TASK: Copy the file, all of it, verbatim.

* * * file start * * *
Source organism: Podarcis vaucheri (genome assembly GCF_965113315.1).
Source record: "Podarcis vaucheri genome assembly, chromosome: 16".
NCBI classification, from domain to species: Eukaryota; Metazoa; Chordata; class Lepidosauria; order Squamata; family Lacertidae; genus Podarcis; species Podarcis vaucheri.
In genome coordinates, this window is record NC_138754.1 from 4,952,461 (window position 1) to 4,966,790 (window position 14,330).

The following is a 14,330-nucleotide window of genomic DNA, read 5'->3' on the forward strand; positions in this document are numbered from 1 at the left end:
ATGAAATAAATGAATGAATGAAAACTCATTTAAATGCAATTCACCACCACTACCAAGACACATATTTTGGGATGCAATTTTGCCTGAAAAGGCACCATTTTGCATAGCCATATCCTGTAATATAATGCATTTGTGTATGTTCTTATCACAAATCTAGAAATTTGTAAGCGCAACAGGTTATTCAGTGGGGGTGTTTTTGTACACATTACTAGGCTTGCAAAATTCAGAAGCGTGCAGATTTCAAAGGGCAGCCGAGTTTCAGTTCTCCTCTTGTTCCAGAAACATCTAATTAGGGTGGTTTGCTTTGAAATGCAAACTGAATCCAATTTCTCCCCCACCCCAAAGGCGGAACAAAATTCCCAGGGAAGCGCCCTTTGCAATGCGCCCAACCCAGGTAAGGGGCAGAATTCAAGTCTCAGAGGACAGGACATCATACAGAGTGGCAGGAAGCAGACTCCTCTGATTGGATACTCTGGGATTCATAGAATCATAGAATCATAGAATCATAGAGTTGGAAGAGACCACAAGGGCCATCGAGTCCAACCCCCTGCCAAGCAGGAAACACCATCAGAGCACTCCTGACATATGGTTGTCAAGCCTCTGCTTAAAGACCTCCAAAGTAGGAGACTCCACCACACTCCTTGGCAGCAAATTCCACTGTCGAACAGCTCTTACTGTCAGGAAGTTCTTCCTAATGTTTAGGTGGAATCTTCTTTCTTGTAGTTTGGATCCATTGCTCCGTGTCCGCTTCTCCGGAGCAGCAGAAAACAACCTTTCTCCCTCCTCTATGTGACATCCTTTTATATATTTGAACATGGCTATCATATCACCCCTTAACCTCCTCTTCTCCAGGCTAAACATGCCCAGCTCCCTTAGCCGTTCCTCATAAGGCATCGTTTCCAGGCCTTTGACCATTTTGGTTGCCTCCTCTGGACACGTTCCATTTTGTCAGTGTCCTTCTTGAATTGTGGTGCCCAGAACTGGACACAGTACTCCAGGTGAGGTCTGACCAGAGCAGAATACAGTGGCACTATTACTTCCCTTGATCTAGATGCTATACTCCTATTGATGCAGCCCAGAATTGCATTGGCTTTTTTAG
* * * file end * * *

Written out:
Source organism: Podarcis vaucheri (genome assembly GCF_965113315.1).
Source record: "Podarcis vaucheri genome assembly, chromosome: 16".
NCBI classification, from domain to species: Eukaryota; Metazoa; Chordata; class Lepidosauria; order Squamata; family Lacertidae; genus Podarcis; species Podarcis vaucheri.
In genome coordinates, this window is record NC_138754.1 from 4,952,461 (window position 1) to 4,966,790 (window position 14,330).

The following is a 14,330-nucleotide window of genomic DNA, read 5'->3' on the forward strand; positions in this document are numbered from 1 at the left end:
ATGAAATAAATGAATGAATGAAAACTCATTTAAATGCAATTCACCACCACTACCAAGACACATATTTTGGGATGCAATTTTGCCTGAAAAGGCACCATTTTGCATAGCCATATCCTGTAATATAATGCATTTGTGTATGTTCTTATCACAAATCTAGAAATTTGTAAGCGCAACAGGTTATTCAGTGGGGGTGTTTTTGTACACATTACTAGGCTTGCAAAATTCAGAAGCGTGCAGATTTCAAAGGGCAGCCGAGTTTCAGTTCTCCTCTTGTTCCAGAAACATCTAATTAGGGTGGTTTGCTTTGAAATGCAAACTGAATCCAATTTCTCCCCCACCCCAAAGGCGGAACAAAATTCCCAGGGAAGCGCCCTTTGCAATGCGCCCAACCCAGGTAAGGGGCAGAATTCAAGTCTCAGAGGACAGGACATCATACAGAGTGGCAGGAAGCAGACTCCTCTGATTGGATACTCTGGGATTCATAGAATCATAGAATCATAGAATCATAGAGTTGGAAGAGACCACAAGGGCCATCGAGTCCAACCCCCTGCCAAGCAGGAAACACCATCAGAGCACTCCTGACATATGGTTGTCAAGCCTCTGCTTAAAGACCTCCAAAGTAGGAGACTCCACCACACTCCTTGGCAGCAAATTCCACTGTCGAACAGCTCTTACTGTCAGGAAGTTCTTCCTAATGTTTAGGTGGAATCTTCTTTCTTGTAGTTTGGATCCATTGCTCCGTGTCCGCTTCTCCGGAGCAGCAGAAAACAACCTTTCTCCCTCCTCTATGTGACATCCTTTTATATATTTGAACATGGCTATCATATCACCCCTTAACCTCCTCTTCTCCAGGCTAAACATGCCCAGCTCCCTTAGCCGTTCCTCATAAGGCATCGTTTCCAGGCCTTTGACCATTTTGGTTGCCTCCTCTGGACACGTTCCATTTTGTCAGTGTCCTTCTTGAATTGTGGTGCCCAGAACTGGACACAGTACTCCAGGTGAGGTCTGACCAGAGCAGAATACAGTGGCACTATTACTTCCCTTGATCTAGATGCTATACTCCTATTGATGCAGCCCAGAATTGCATTGGCTTTTTTAG